Abstract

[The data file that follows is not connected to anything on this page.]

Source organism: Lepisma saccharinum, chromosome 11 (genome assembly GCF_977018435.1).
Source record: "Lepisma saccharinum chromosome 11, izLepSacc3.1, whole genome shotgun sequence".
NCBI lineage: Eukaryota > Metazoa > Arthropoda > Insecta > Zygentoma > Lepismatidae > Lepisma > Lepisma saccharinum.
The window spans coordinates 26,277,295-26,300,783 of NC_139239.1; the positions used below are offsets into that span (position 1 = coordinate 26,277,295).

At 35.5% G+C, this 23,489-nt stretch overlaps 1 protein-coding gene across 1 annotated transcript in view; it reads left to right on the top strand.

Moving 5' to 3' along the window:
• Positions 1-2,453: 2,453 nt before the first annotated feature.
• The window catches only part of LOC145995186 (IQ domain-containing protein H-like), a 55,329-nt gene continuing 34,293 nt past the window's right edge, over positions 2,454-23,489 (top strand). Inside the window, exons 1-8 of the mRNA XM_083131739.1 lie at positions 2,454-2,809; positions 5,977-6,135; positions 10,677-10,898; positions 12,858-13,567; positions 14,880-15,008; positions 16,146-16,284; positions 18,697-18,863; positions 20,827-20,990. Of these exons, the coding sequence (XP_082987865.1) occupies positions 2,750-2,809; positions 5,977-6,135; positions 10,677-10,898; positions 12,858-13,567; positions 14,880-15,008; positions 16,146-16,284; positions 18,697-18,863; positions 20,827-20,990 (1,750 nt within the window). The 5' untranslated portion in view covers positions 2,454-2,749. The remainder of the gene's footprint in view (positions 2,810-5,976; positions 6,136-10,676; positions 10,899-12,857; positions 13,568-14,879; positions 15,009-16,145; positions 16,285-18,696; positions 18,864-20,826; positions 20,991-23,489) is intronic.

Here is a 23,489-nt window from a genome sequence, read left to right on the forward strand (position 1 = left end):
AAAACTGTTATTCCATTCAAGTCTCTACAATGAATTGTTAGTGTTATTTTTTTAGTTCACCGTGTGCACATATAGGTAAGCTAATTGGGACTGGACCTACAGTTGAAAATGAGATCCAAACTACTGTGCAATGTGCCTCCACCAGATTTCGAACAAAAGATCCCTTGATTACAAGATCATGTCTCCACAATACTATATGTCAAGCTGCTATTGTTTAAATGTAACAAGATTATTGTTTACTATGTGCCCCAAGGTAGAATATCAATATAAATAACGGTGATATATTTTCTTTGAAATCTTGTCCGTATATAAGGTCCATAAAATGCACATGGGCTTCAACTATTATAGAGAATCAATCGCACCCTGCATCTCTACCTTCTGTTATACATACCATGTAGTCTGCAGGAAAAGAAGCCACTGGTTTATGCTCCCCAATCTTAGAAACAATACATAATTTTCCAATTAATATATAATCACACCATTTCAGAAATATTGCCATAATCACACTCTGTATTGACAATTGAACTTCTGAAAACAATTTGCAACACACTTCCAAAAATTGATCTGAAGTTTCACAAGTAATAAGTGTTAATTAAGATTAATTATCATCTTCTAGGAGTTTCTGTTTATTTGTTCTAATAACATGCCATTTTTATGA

Diorite and associated breccia form scattered outcrops on the Marble Hall Fragment, in the vicinity of the town of Marble Hall, Mpumalanga Province, South Africa. The diorite (2055.6 ± 3.1 Ma) intruded as sub-horizontal sills in highly deformed and metamorphosed supracrustal rocks of the Transvaal Supergroup. The breccia, which ranges from polymictic to monomictic, consists of angular to sub-rounded fragments of meta-dolomite, chert and adinole, as well as intensely scapolitized Marble Hall diorite and Bushveld B1-type sill rock. Predominantly sodic pargasite constitutes the breccia-fill of the monomictic breccia and represents the fractionated liquid of transitional basalt that crystallized approximately 20% amphibole and 40% plagioclase (An40). The breccia-fill of the polymictic breccia comprises ferroactinolite-albite rock, with minor diopside, calcite, sphene, scapolite, grossular garnet, chalcopyrite and pyrrhotite. Cryptocrystalline silica or calcite is less common as the matrix of the polymicitc breccia. 40Ar/39Ar step-heating analyses on the sodic pargasite yields a plateau age of 2062 ± 8 Ma (55.4% 39Ar; MSWD = 0.28). The bulk of the evidence suggests that the emplacement of the Marble Hall diorite and breccia formation overlap with the B1 sill emplacement. The former rocks may be marginally younger than the Lower Zone of the Bushveld Complex.

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